The fully qualified domain name or IP address of the host of the requested resource.

Example: www.adobe.com

x-experiment

The list of all the controlled experiment names and groups that the client is a member of at the time of the request.

Example: VSHome_Exp.Group_1,VSRegistration_Exp.Group_2

x-timestamp

The date and time (GMT) at which the request was received by the server. The time is expressed as the number of 100 nanoseconds since January 1, 1600.

Example: 127710989320000000 would be the x-timestamp value for 11:28:52.0000000 on Tuesday, September 13, 2005.

x-trackingid

The 64-bit, hexadecimal value of the unique browser identifier found in a persistent cookie as set by a Sensor and provided by the client with a request to a server.

Example: 42FDF66DE610CF36

Derived Fields

The table below lists examples of fields that are derived by the data workbench server from the baseline event data record fields:

Field Description
cs(cookie)(name) The value of a given name-value pair within a cookie.
cs(referrer-domain)

The domain name or IP address of the HTTP referring URI.

Note: This field is read-only.
cs(referrer-host)

The entire hostname of the referrer.

Example: If cs(referrer) is http://my.domain.com/my/page, cs(referrer-host) is my.domain.com.

cs(referrer-query)(name)

The value of a referrer query string.

Note: You cannot access a referrer query string value using the cs(referrer)(name) field.
cs-uri

The complete URI (stem + query string = entire URI).

Example: /shopping/checkout.html?product1=8Track&product2=casette&product3=cd

cs-uri-query(name)

The value associated with the given name. If multiple values exist for the given name, this field returns the last of those values.

Examples:
  • For the URI /shopping/checkout.html?product1=8Track&product2=casette&product3=cd, cs-uri-query(product3) would return cd.
  • For the URI /shopping/checkout.html?product1=8Track&product1=casette, cs-uri-query(product1) would return casette.

ctime x-timestamp expressed as seconds since January 1, 1970. This field is also called x-unixtime.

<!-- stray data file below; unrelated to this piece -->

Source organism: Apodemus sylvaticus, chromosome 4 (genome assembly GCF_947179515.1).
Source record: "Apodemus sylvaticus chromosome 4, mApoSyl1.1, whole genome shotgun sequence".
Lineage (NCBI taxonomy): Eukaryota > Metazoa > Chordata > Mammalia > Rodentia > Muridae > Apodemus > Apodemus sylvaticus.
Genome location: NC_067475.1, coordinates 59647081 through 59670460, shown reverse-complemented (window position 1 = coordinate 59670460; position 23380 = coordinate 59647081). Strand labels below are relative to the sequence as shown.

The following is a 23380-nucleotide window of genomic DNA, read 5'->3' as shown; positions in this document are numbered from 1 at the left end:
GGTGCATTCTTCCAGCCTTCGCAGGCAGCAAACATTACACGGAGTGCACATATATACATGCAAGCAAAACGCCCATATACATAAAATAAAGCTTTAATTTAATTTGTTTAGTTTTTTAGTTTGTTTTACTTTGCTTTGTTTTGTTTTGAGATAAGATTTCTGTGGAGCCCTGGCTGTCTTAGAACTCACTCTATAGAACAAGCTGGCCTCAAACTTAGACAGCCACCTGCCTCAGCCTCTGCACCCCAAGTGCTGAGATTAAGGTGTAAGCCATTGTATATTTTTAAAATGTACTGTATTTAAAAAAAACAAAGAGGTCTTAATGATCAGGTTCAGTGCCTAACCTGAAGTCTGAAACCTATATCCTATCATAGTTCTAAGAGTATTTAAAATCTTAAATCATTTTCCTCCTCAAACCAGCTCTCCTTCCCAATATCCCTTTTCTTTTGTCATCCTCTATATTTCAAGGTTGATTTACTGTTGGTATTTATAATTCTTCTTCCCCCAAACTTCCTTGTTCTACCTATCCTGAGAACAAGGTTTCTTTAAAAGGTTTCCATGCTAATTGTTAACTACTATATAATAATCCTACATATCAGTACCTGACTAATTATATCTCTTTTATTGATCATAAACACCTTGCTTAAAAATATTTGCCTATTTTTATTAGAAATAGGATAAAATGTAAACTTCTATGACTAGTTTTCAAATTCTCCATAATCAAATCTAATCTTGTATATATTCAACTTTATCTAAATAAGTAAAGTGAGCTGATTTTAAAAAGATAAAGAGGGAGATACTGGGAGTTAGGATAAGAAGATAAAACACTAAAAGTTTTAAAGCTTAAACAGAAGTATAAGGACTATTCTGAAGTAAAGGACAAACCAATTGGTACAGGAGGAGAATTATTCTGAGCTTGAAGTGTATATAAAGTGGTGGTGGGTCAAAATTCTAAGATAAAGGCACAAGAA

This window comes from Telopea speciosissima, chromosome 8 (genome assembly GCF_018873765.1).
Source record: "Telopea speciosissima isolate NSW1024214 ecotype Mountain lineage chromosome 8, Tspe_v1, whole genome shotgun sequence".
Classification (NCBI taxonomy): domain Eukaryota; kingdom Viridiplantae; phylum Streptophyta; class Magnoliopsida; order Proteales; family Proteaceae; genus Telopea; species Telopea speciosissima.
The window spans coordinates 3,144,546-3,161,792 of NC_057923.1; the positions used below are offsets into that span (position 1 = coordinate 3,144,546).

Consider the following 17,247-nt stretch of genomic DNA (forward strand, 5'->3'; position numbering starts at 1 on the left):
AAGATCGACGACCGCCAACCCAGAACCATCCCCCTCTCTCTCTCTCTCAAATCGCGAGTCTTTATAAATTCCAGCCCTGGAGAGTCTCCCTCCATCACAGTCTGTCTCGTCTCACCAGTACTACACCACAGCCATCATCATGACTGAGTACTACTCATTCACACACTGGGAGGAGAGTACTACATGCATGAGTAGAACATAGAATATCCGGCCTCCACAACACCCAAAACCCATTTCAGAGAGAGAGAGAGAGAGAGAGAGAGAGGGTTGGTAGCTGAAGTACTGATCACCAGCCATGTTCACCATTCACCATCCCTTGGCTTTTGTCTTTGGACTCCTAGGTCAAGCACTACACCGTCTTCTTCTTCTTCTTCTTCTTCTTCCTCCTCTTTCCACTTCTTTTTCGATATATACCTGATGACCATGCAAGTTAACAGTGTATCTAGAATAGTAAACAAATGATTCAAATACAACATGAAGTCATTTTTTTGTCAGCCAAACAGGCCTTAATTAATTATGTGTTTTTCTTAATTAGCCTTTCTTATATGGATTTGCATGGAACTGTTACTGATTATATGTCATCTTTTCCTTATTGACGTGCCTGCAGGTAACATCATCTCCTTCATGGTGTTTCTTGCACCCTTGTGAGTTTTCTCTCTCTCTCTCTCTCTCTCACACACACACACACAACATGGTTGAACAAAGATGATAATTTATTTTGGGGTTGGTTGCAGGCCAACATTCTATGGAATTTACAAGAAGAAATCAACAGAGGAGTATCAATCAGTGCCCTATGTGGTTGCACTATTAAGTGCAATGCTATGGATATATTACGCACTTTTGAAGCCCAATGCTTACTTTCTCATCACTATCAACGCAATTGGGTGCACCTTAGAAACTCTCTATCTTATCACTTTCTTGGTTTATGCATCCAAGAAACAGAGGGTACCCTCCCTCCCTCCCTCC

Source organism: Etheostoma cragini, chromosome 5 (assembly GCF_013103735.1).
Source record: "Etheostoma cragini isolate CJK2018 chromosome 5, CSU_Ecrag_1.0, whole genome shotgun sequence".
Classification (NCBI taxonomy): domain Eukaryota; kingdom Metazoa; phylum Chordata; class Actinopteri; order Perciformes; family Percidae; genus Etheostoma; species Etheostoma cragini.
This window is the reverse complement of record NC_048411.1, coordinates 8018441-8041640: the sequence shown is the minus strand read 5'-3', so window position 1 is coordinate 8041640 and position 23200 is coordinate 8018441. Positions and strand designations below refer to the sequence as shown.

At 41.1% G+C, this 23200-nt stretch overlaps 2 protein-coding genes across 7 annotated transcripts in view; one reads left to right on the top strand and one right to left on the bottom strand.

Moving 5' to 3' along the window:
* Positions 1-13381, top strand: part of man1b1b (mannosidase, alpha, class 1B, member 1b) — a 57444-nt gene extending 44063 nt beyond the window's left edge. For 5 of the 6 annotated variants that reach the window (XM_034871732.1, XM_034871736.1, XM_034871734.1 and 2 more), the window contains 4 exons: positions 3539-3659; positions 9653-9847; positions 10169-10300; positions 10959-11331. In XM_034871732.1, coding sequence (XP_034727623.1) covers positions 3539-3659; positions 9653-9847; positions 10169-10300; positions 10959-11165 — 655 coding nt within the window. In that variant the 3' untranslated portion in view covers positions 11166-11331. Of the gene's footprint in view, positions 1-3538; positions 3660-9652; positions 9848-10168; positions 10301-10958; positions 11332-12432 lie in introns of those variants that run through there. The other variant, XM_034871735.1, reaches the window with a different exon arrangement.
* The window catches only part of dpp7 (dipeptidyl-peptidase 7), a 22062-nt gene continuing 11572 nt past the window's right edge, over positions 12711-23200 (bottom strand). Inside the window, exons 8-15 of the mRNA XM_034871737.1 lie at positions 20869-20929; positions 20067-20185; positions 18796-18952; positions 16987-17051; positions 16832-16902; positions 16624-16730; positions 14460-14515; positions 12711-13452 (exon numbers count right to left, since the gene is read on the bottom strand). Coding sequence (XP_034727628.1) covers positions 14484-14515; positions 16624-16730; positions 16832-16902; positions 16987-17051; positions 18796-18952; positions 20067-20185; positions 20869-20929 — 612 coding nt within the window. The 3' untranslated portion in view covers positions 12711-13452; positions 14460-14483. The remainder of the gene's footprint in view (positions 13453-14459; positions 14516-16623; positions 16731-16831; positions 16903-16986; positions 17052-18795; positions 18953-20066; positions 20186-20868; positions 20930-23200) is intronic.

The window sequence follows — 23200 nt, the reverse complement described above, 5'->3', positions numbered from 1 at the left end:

date x-timestamp in the format YYYY-MM-DD.
time x-timestamp in the format HH:MM:SS.
x-local-timestring

x-timestamp converted to the local timezone that is specified in the Transformation.cfg file for the dataset. The format is YYYY-MM-DD HH:MM:SS.mmm.

Note: You also can define time conversions such as x-local-timestring in the Log Processing.cfg file. For information, see Log Processing Configuration File.
x-log-source-id

The identifier corresponding to the log source for a particular log entry. For the identifier to be recorded, you must specify it in the Log Source ID field of the Log Processing.cfg file when defining Sensor, log file, or ODBC data sources. For more information, see Log Processing Configuration File.

Example: from VSensor01.

x-mask The mask pattern of the Sensor data sources (derived from the .vsl file names). For a file whose name is of the format YYYYMMDD-SENSORID.VSL, x-mask is SENSORID.
x-timestring x-timestamp in the format YYYY-MM-DD HH:MM:SS.mmm.
x-unixtime The decimal UNIX time derived from x-timestamp.

Sensor, when used on a server, can collect fields of event data from any valid HTTP request or response header or variable available to it through the server's API. To collect such fields of data, you must specify the desired header fields or variables in the txlogd.conf configuration file for Sensor. For more information, see the Data WorkbenchSensor Guide.